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by Wesley Moss

When I had polio, I was 16 months old, growing up in Greenville, South Carolina. I remember being outside one day and suddenly unable to walk with one leg. As I began to cry, my older brother picked me up and carried me home to get help. And then the next thing I remember is being in an iron lung.

I have vivid memories of seeing my mom and my dad at the window, screaming and yelling while I was in that thing. I stayed in the hospital for two months before recovering. Afterward, I couldn’t walk on my left leg anymore. A doctor in the nearby town of Greenwood had me wearing special shoes for months before putting me in a leg brace at the age of two.

Just two years later, Jonas Salk’s vaccine came out.

Coping with Partial Paralysis

Throughout my childhood and early teens, I had to have several surgeries. For example, when I started wearing my leg brace, my ankle would always rub against the metal and develop blisters. So they did an operation to fuse my ankle. 

I also needed an operation on my right toe to relax the muscle. My right foot was stronger than my left, so when I took the brace off I’d hop around on it like a jackhammer. I later had surgery on my right knee to slow its growth and let my left leg catch up. It didn’t fix my gait but it could have been worse. 

One thing left unchanged is that my feet are two different sizes.

Growing Up After Polio

When I was a kid, schools still weren’t integrated, so my elementary school was smaller. This meant I was the only kid in the whole school with a disability from polio. Even in high school, there was only one other kid who was affected, and it was only in his foot.

It was a traumatic time for me. I would get looks based on how I walked. Kids would make fun of me and call me a cripple. When I started puberty and wanted to date girls, no one was interested in me.

I was smart enough to realize that I couldn’t do physical work when I grew up. My dad had a trucking business, but he told me that wasn’t something I could do. Instead, he and my mom pushed me to try and get an education.

When I graduated college and started working back in 1974, you didn’t have something like the Americans with Disabilities Act like you do now. You didn’t have accessibility in schools or workplaces. People affected by polio had to work hard for accommodations, which is part of the reason they exist today.

Post-Polio Syndrome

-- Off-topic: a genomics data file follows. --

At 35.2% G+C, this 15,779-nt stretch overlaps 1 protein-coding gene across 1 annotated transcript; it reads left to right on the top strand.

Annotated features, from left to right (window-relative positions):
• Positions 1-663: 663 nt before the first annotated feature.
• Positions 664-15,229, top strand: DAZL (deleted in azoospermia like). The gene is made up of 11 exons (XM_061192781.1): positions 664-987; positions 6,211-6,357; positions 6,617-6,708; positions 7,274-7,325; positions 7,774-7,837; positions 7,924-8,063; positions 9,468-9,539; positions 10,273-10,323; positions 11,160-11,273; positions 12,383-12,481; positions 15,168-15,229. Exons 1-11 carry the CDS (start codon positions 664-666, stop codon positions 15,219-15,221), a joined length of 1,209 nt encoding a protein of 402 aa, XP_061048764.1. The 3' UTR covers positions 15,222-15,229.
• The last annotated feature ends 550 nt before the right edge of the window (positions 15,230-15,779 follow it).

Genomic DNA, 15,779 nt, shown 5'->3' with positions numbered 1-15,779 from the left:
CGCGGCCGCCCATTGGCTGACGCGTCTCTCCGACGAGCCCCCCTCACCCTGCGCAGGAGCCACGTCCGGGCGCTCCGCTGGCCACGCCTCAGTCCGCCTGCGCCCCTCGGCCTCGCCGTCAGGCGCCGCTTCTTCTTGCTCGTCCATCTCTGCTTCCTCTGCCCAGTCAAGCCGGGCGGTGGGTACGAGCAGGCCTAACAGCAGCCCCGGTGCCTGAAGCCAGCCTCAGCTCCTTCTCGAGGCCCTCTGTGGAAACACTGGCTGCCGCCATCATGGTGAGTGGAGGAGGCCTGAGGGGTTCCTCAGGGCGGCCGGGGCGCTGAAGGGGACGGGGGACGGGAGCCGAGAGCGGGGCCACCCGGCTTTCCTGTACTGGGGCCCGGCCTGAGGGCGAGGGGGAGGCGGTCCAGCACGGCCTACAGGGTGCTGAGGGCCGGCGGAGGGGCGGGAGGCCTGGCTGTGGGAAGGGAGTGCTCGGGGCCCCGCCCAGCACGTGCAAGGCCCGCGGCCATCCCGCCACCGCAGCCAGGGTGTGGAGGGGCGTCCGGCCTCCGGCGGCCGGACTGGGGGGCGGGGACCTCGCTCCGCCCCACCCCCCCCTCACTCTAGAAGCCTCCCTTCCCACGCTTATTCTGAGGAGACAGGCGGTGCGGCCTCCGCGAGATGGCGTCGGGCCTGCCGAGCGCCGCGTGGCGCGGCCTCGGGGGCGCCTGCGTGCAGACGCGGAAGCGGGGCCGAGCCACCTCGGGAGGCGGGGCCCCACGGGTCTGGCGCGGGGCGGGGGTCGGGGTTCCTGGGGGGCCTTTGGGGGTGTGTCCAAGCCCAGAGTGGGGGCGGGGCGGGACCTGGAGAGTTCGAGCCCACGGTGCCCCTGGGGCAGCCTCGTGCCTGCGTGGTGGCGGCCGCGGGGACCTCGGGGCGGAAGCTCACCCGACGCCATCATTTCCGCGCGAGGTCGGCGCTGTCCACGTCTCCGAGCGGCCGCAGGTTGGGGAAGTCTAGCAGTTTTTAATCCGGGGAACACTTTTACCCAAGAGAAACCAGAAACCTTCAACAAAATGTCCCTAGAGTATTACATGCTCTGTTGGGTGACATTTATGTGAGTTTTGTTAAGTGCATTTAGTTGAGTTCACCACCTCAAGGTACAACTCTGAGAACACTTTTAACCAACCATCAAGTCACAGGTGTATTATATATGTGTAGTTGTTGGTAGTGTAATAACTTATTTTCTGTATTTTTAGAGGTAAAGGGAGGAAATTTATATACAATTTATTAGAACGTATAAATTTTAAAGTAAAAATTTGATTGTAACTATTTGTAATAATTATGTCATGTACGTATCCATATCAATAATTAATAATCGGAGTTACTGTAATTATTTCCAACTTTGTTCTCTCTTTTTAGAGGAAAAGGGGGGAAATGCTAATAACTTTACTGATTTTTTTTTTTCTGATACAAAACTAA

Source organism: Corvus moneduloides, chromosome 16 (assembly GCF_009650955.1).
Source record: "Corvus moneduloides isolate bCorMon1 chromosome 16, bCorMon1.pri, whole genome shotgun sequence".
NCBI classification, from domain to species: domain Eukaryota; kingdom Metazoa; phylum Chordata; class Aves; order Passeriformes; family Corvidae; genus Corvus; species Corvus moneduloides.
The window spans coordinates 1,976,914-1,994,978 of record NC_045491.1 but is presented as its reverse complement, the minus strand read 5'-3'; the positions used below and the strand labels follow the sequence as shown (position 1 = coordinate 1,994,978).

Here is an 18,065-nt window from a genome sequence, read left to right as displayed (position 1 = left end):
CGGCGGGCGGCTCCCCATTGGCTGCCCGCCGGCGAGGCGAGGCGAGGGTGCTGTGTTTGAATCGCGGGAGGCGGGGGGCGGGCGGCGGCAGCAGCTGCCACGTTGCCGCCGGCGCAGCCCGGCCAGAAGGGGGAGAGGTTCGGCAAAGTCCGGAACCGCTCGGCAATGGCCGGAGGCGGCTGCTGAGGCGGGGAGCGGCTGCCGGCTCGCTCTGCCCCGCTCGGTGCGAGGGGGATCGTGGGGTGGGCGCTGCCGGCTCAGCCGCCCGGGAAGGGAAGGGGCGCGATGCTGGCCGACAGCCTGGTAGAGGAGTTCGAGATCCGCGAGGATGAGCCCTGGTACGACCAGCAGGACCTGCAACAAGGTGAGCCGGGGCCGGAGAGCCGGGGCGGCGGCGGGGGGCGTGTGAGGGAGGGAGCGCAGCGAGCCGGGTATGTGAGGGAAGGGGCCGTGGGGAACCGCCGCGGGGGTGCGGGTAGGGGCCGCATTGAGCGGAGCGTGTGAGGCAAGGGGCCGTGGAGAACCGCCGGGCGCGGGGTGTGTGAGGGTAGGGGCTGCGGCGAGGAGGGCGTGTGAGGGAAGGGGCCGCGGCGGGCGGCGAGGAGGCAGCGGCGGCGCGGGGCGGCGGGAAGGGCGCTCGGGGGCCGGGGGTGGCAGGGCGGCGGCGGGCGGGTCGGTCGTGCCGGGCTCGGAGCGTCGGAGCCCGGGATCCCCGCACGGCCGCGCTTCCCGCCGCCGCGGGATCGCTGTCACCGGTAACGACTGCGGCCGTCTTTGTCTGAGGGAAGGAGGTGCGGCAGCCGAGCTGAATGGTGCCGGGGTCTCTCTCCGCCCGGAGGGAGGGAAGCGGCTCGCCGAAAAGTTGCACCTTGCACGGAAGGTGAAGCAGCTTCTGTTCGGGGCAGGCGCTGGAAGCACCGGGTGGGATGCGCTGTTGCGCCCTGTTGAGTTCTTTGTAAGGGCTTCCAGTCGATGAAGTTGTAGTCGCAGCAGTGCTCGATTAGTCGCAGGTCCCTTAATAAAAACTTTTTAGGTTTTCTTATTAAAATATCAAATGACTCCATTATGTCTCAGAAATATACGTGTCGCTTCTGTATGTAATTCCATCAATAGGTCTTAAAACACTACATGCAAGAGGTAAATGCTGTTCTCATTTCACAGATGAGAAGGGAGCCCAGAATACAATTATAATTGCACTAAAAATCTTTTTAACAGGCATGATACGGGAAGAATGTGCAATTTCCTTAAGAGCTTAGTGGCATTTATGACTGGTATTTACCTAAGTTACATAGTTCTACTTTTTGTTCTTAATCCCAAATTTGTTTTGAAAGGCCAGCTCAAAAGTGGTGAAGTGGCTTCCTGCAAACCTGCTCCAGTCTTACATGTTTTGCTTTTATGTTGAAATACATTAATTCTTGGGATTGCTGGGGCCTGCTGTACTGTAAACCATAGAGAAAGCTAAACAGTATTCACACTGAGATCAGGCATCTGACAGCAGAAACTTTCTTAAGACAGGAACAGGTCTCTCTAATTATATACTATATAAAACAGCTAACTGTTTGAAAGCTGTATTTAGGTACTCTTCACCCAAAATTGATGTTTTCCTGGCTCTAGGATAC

I began to see the long-term effects of polio in my 30s. I would go to exercise and try to use the leg press machine. When I used my left leg to push, the nerves would end up in serious pain for a few days. That’s when I first noticed what would be a growing problem. 

Eventually, I was diagnosed with post-polio syndrome, a progressive neurological condition that can develop decades after infection. It has all sorts of effects, from weakness, numbness, and tingling to worsened mental health. I used to be able to take my leg brace off at night and walk around, but these days, I need a cane to walk. Fortunately, I’m also a member of the post-polio association in Atlanta where I live now, and they act as a support group.

Proof Polio Vaccines Work

Though the polio vaccine came out after I had polio, I still got it anyway. I remember we all went to the nearest elementary school, and nurses gave it out to people waiting in line, kind of like how it was with COVID.

heard about cases of paralytic polio. I remember reading an article about someone who was paralyzed by it in 1958 and that was like wow! Because anybody who saw how debilitating it is to your muscles and nervous system got that vaccine.

Trying to explain that to somebody nowadays, when even many doctors are not familiar with polio, is difficult. But this virus took a lot of lives, and I am here to tell you that the vaccine works. 

Today, even a single case of paralytic polio in the whole United States is rare. The only cases we see today come from abroad. But who knows? Maybe some folks out there won’t vaccinate and it will circulate here again.

I was the only kid in my school living with the effects of polio for a reason. I’m sure there would have been others if that vaccine was never invented.

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